SF-born artist Keba Konte's career has been nothing short of prolific. He's provided photographs for some of the most influential figures in politics, activism, and hip-hop, and his emotional works involving the use of wood for photomontage were renowned by Oprah herself. That's right, Oprah. See for yourself when the Oakland Art Gallery unveils Konte's exhibit, "888 Pieces of We: A Photo Memoir," which runs from Aug. 8 to Sept. 8. Click 'More' for extended info. --Oscar Pascual
(Oakland, California – May 22, 2008) Sometimes a name can be prophetic. In which case it seems only fitting that the name of renowned artist Keba Armand Konte literally translates to “Father Storyteller” in the Manding language of Western Africa. For a man who is paving the way for a new generation of artistic visionaries, the celebrated Bay Area based photomontage craftsman Keba Armand Konte relishes in creating signature timeless pieces with the technical skill of an assemblage artist and the narrator elegance of a griot. His photographic works of art consist of an amalgam of protests and portraits, street moments and political movements, dignitaries and ditch diggers, hip-hop heads and mothers, continents and cultures as well as freaks, friends and family members. Konte’s artistry is about remembrance - collective, personal, and community. He layers memory and metaphor as he inscribes social conditions, emphasizing love, vulnerability, decay and loss. This vision allows viewers to share the honesty and fearlessness he has found in his subjects trekking the world (Japan, Africa, Cuba, Jamaica and Europe) and within his own community in Northern California.
Konte grew up in the 60’s community of the Haight-Ashbury district in San Francisco, inspired by the emerging bohemian subculture that included a mélange of Hippies and Black Panthers, his neighborhood became the background landscape in which to capture protests and generate stories through the use of the lens. The “gift” of photography had been passed down to him by his mother, Pam, at the age of fourteen. Although Konte never had a desire to attend Art School he would go on to study photojournalism and African-American Studies at San Francisco State University and develop his work into an innovative combination of photo-documentary, portraiture, and art photography. During the 1990’s Konte delved into the music industry as a photographer, providing feature magazine spreads in Vibe, Rolling Stone and The Source as well as CD covers/artwork for notable Hip-Hop/R&B artists such as E-40, Goapele, Saul Williams, Master P, The Luniz, Saafir, The Coup and Raashan Ahmad of Crown City Rockers.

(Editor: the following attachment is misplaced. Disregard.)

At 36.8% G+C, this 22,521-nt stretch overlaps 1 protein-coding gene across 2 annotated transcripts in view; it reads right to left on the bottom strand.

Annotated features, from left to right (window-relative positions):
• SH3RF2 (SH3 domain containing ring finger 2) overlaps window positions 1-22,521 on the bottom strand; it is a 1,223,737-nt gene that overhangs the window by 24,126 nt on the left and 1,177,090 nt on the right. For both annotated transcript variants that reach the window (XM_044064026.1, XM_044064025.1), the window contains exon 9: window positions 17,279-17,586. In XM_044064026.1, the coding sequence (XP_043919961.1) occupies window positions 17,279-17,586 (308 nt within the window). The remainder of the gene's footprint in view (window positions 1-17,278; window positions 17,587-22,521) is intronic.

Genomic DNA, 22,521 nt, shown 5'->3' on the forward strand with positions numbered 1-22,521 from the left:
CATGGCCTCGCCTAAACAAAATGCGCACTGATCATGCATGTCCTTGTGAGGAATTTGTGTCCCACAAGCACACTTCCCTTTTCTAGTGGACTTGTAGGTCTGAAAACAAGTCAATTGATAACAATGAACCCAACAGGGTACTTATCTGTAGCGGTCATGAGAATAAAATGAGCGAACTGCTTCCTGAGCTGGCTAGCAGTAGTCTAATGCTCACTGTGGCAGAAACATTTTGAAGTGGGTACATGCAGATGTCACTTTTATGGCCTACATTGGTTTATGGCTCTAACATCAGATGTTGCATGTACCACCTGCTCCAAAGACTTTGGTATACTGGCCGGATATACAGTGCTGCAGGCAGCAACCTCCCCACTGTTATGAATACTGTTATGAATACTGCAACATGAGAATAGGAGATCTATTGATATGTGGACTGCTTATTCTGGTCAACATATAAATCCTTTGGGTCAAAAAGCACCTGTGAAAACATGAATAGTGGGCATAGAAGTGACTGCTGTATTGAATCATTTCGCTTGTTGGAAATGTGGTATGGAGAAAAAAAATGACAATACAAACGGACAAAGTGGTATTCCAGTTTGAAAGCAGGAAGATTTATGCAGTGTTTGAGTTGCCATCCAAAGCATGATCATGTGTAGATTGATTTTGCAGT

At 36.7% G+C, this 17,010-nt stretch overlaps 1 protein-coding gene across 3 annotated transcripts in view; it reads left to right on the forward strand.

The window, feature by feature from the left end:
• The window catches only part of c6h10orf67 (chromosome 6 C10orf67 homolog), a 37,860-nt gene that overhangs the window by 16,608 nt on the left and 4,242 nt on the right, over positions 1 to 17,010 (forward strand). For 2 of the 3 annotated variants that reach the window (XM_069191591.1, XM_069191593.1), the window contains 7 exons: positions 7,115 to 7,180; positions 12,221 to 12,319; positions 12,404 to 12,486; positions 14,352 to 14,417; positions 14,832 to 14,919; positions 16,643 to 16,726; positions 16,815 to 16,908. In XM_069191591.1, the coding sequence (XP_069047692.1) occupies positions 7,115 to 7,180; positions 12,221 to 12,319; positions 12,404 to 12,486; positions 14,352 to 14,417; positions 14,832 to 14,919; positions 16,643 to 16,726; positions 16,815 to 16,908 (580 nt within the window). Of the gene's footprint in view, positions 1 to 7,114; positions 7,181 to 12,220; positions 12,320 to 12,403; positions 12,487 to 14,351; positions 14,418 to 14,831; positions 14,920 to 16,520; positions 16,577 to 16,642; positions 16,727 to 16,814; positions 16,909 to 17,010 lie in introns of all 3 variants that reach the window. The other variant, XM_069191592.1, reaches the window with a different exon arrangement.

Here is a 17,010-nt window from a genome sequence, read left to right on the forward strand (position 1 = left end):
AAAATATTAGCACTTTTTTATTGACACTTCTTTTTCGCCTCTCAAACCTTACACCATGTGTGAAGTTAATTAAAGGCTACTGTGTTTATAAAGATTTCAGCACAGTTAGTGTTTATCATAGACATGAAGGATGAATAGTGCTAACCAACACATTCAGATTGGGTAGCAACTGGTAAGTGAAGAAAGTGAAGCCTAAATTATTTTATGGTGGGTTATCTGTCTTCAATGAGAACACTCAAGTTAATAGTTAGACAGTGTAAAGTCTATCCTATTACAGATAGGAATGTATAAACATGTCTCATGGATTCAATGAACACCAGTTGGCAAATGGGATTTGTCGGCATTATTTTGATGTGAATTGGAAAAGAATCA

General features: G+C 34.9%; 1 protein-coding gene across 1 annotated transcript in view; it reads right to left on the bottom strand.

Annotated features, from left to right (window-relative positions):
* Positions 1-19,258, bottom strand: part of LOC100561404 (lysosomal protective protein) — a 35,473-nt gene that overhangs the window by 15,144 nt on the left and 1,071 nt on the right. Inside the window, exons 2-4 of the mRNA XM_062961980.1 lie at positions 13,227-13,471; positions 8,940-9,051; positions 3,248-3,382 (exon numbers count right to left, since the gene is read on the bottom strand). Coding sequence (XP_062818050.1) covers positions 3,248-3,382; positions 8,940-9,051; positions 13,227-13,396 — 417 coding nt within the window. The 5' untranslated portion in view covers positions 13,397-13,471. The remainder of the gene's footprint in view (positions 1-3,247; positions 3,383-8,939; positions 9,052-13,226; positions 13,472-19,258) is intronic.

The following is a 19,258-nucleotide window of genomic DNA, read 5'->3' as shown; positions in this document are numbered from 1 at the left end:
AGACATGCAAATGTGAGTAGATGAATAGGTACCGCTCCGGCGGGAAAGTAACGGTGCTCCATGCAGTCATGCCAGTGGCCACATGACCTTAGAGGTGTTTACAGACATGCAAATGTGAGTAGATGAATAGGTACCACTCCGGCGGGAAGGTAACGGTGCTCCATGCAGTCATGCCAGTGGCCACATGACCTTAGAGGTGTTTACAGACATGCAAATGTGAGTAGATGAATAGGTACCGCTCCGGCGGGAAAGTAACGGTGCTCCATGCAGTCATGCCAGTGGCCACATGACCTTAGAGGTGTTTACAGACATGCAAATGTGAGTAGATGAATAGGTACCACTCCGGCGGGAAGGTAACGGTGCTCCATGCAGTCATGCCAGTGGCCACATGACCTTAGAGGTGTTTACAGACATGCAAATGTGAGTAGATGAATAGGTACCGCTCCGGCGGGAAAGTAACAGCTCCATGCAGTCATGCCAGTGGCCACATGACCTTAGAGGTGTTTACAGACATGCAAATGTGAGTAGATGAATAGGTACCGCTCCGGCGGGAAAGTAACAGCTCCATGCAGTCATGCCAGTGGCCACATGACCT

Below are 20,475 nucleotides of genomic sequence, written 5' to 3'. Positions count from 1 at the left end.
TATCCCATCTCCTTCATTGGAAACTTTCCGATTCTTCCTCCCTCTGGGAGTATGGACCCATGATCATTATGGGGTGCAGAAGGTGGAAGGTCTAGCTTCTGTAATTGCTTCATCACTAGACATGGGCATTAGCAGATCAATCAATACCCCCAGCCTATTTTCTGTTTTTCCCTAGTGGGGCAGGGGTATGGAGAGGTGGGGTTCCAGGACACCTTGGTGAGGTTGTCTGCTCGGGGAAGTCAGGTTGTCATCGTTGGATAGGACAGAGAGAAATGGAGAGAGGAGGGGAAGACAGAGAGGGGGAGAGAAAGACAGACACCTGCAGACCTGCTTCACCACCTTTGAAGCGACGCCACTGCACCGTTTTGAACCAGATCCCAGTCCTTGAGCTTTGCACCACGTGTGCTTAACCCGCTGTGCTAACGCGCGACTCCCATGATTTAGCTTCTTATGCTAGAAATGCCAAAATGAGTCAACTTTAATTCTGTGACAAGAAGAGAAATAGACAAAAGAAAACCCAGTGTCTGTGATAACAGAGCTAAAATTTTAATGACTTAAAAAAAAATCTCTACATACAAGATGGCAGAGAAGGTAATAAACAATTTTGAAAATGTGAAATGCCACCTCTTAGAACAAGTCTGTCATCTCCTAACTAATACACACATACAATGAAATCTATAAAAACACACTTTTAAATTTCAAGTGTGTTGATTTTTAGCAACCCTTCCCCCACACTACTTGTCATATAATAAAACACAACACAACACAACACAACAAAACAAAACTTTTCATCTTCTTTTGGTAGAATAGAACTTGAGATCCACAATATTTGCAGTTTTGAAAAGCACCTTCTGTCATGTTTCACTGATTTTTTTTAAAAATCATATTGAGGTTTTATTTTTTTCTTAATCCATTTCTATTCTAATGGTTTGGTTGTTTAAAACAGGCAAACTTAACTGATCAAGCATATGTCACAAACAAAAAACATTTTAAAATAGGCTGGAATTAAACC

His experimental approach to image making led him to the unique photomontage on wood technique, which would later become his vested trademark. The skillful artisan explained that the development of photomontage was a watershed event and this newfound technique inspired him to take pictures of the familiar and re-contextualize each one onto large unconventional wooden surfaces --headboards, dressers, broken drawer bottoms, ironing boards. With only the shadows of the photo left behind, Konte uses paint and a burning technique to cement the image to the surface. The effect is dramatic. Since the transposed image is transparent, the surface of the wood shows through, giving the original photograph the look of an illusion or even a reflection in a pond. “My mother was a photographer and my father a carpenter. This medium allows me the fluidness to manifest the crafts I have been exposed to all my life.”
Much like his father had a gift for reviving old Victorian homes, Konte brings the history of a piece of wood to life, adding layers on top of layers of memory to the surface. These elements have become part of his artistic praxis; collecting materials with DNA. "What I really like is wooden fragments that had a previous life.” Within his classic photomontages Konte has captured the essence of a variety of prominent figures while his art has adorned the homes of spoken word poet Saul Williams, author Alice Walker, ER actor Eriq La Salle, advertising mogul Carol H. Williams and famed novelist/artist/poet/activist Gordon Parks. The residence of choreographer Fatima Robinson was recently featured within Oprah at Home Magazine (Winter 2007) and spotlighted Konte’s classic “Bleu Lady,” a 1992 photomontage of a Senegalese woman.
From the intimacy of his small-scale photomontage works to his spacious room sized installations, his use of multimedia elements reveals layers of the human condition and tells the tales of the places and figures he depicts. More intriguing is the care that Konte puts into his bold, expressive figures. "I like to show beauty in unexpected places," perhaps referring to the piece of a boy ecstatically leaping over a cemetery in Johannesburg, complete with smog and barbed wire. "I strive to give dignity to my subjects." His handcrafted pieces have immortalized epic events such as the Million Man March, Rodney King Riots, South African Elections, Hurricane Katrina and Gulf War protests. In 2001 Konte released the galvanizing Photomontage on Wood (Black Star Express), a book containing 20 color matte finished postcards of his artwork, depicting photographic images of the African Diaspora imbued into found and salvaged wood adorned with paint, gold leaf bees wax as well as other mediums.